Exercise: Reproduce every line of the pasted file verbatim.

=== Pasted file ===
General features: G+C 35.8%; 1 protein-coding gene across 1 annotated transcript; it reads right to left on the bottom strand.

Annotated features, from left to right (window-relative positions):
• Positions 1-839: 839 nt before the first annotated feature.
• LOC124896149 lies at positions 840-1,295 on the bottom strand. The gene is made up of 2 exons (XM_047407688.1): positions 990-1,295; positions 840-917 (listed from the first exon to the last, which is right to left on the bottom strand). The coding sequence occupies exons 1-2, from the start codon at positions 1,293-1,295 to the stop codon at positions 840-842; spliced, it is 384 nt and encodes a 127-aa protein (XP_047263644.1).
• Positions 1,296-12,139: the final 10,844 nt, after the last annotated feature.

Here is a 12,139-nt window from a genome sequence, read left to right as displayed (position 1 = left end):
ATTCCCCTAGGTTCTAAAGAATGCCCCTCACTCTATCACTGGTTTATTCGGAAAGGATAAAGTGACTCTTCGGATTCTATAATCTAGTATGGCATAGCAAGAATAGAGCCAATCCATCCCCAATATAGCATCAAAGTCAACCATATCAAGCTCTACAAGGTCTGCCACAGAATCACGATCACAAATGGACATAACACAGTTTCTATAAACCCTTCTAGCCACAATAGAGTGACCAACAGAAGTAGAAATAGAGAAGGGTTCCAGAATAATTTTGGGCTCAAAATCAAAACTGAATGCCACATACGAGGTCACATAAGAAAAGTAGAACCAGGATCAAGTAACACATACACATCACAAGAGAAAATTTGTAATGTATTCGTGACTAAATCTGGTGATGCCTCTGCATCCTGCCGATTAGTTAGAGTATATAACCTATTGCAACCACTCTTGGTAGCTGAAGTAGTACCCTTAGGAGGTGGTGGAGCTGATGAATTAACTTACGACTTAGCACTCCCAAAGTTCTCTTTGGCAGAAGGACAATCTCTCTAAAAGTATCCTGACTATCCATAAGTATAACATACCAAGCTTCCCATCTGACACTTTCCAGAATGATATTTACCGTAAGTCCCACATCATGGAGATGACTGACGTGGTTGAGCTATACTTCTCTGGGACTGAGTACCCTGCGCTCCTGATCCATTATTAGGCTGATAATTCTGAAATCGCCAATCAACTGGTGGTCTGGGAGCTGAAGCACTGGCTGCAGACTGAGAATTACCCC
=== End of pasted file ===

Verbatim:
General features: G+C 35.8%; 1 protein-coding gene across 1 annotated transcript; it reads right to left on the bottom strand.

Annotated features, from left to right (window-relative positions):
• Positions 1-839: 839 nt before the first annotated feature.
• LOC124896149 lies at positions 840-1,295 on the bottom strand. The gene is made up of 2 exons (XM_047407688.1): positions 990-1,295; positions 840-917 (listed from the first exon to the last, which is right to left on the bottom strand). The coding sequence occupies exons 1-2, from the start codon at positions 1,293-1,295 to the stop codon at positions 840-842; spliced, it is 384 nt and encodes a 127-aa protein (XP_047263644.1).
• Positions 1,296-12,139: the final 10,844 nt, after the last annotated feature.

Here is a 12,139-nt window from a genome sequence, read left to right as displayed (position 1 = left end):
ATTCCCCTAGGTTCTAAAGAATGCCCCTCACTCTATCACTGGTTTATTCGGAAAGGATAAAGTGACTCTTCGGATTCTATAATCTAGTATGGCATAGCAAGAATAGAGCCAATCCATCCCCAATATAGCATCAAAGTCAACCATATCAAGCTCTACAAGGTCTGCCACAGAATCACGATCACAAATGGACATAACACAGTTTCTATAAACCCTTCTAGCCACAATAGAGTGACCAACAGAAGTAGAAATAGAGAAGGGTTCCAGAATAATTTTGGGCTCAAAATCAAAACTGAATGCCACATACGAGGTCACATAAGAAAAGTAGAACCAGGATCAAGTAACACATACACATCACAAGAGAAAATTTGTAATGTATTCGTGACTAAATCTGGTGATGCCTCTGCATCCTGCCGATTAGTTAGAGTATATAACCTATTGCAACCACTCTTGGTAGCTGAAGTAGTACCCTTAGGAGGTGGTGGAGCTGATGAATTAACTTACGACTTAGCACTCCCAAAGTTCTCTTTGGCAGAAGGACAATCTCTCTAAAAGTATCCTGACTATCCATAAGTATAACATACCAAGCTTCCCATCTGACACTTTCCAGAATGATATTTACCGTAAGTCCCACATCATGGAGATGACTGACGTGGTTGAGCTATACTTCTCTGGGACTGAGTACCCTGCGCTCCTGATCCATTATTAGGCTGATAATTCTGAAATCGCCAATCAACTGGTGGTCTGGGAGCTGAAGCACTGGCTGCAGACTGAGAATTACCCC